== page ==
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Learn Simple Malay - Constructing Simple Sentences

Updated on May 24, 2013

Using of Conversational Malay Language

In today context, travelling can be pretty easy and cheap. People are travelling more often today. However travelling to foreign places can be challenging as we might be facing a new foreign language. Mastering a foreign language can be very tough as it usually takes years for us to learn a new language. But understanding a language can be pretty simple.

If you are travelling to Malaysia,Singapore,Indonesia or Brunei, you might want to equip yourself with certain understanding of the lanaguge.

Learning Conversational Malay can be quite simple. It takes one to know the basic and then it is all about memorizing the various words for us to construct the sentence. Before we start a sentence construction in Malay, let us understand three important terms first.

Three Important terms

Noun: A word used as the name of anything. Noun can be divided into: COMMON, PRONOUN*, ABSTRACT, and COLLECTIVE.

Pronoun: A Word used for or instead of a noun; it shows the person or thing without actually giving the name of the person or thing. Types of pronoun; PERSON, IMPROPER, INTERROGATIVE, NOMINATIVE, and DEMOSTRATIVE pronoun.

Verb: A word which asserts something about a person or thing. The types of verb are TRANSITIVE and INTRANSITIVE. The verb is the most important word in a sentence.

After learning these three terms, lets us take a look at a few words listed below.

Noun
Pronoun
Verb
kopi(coffee)
Saya (I)
Duduk(Sit)
sekolah(school)
Kita(we)
tidur(Sleep)
Itali(Italy)
awak(you)
minum(Drinks)
 
dia(He or she)
jalan(walks)
 
mereka(They, them)
Tinggal (lives)
 
 
datang (come)

Constructing Sentences

After understanding those three terms, it is time for us to put them together. This will allow us to construct a few sentences as of below.

Sentence in Bahasa
Sentence in English
Katabenda + Katakerja
Noun + Verb
Saya Duduk
I Sit
Dia tidur
He Sleep
Katabenda + Katakerja + Katabenda
Noun + Verb + Noun
Dia minum kopi
He drinks coffee
Dia jalan ke sekolah
She walks to school
Mereka datang dari Itali
They come from Italy

Learning a few more words

With this, we need to know more malay words such that we will be able to form more sentences. Now go ahead to construct your own sentences with the extra words given below.

Noun
Verb
budak lelaki (Boy)
makan(eat)
bandar(city)
lari(run)
pisang(Banana)
diri(stand)
bapa(Father)
pergi(go)
ibu(Mother)
balik(return)
Abang(Brother)
pulang(going back)
Kakak (sister)
 
datuk (grandfather)
 
nenek(Grandmother)
 

Are you confident to travel now?

This sum up with constructing simple conversational sentence. However, with this, it wont allows us to be able to converse with the local using Malay language. We still have to bring dictionary along with us. And in today context, it will be smart phone.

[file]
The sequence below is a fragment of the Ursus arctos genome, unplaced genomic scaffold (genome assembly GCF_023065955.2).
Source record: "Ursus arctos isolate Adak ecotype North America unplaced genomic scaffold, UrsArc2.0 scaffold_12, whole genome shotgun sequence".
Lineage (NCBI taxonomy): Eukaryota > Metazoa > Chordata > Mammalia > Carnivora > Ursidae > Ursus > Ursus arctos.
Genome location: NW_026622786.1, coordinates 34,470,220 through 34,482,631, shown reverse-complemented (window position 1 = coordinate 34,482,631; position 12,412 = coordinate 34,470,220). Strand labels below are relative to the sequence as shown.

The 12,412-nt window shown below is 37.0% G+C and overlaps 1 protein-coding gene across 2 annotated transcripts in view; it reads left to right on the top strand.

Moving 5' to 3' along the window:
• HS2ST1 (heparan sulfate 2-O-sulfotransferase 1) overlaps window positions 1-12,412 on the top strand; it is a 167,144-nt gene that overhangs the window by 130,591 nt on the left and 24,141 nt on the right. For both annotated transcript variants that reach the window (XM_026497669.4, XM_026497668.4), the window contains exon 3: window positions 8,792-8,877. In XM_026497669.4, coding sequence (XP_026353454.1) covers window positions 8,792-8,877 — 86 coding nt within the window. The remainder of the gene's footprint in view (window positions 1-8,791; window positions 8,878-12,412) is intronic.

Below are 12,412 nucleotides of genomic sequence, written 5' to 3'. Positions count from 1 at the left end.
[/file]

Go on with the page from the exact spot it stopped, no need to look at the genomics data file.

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    • AlvinTay profile image
      Author

      Alvin Tay Kong Wei 3 years ago from Singapore

      Thx jtrader :)

    • jtrader profile image

      jtrader 3 years ago

      Voted up and useful. Good introduction to the language.

    • AlvinTay profile image
      Author

      Alvin Tay Kong Wei 4 years ago from Singapore

      Thx Marlene:) You too, a good instructor in Real Estate

    • MarleneB profile image

      Marlene Bertrand 4 years ago from Northern California, USA

      The way you explain things are natural and easy to follow. Taking your list, along with a dictionary is enough to get someone off to a good start. You are a very good instructor.

    • StephanieBCrosby profile image

      Stephanie Bradberry 4 years ago from New Jersey

      Interesting and useful.

    • AlvinTay profile image
      Author

      Alvin Tay Kong Wei 4 years ago from Singapore

      Hi Paul, Yes the sentence structure is quite similar to English when it come to simple sentences. For more complex sentences, it's difference will be in the positioning of the words. As for malay language, it is a non-tonal language unlike mandarin and thai. In indonesia, they mostly called their language bahasa indonesia which is almost similar to malay. Thanks for the suggestion and if i have a bit more time, will go for video to show the pronounciation. I recently took up thai language too, and i believe that you should be quite well verse in it since you stay in thailand now

    • Paul Kuehn profile image

      Paul Richard Kuehn 4 years ago from Udorn City, Thailand

      alvintay,

      This is a very interesting and useful hub for anyone who doesn't know anything about the Malay language. It appears that the sentence order in Malay is quite similar to English. I am especially interested in the spoken language. Is Malay a tonal or non-tonal language? I have heard that Malay is very similar to the Indonesian language. Is that true? I think you could make your hub better if you included a video demonstrating how the language is pronounced and spoken. Voted up as interesting and useful.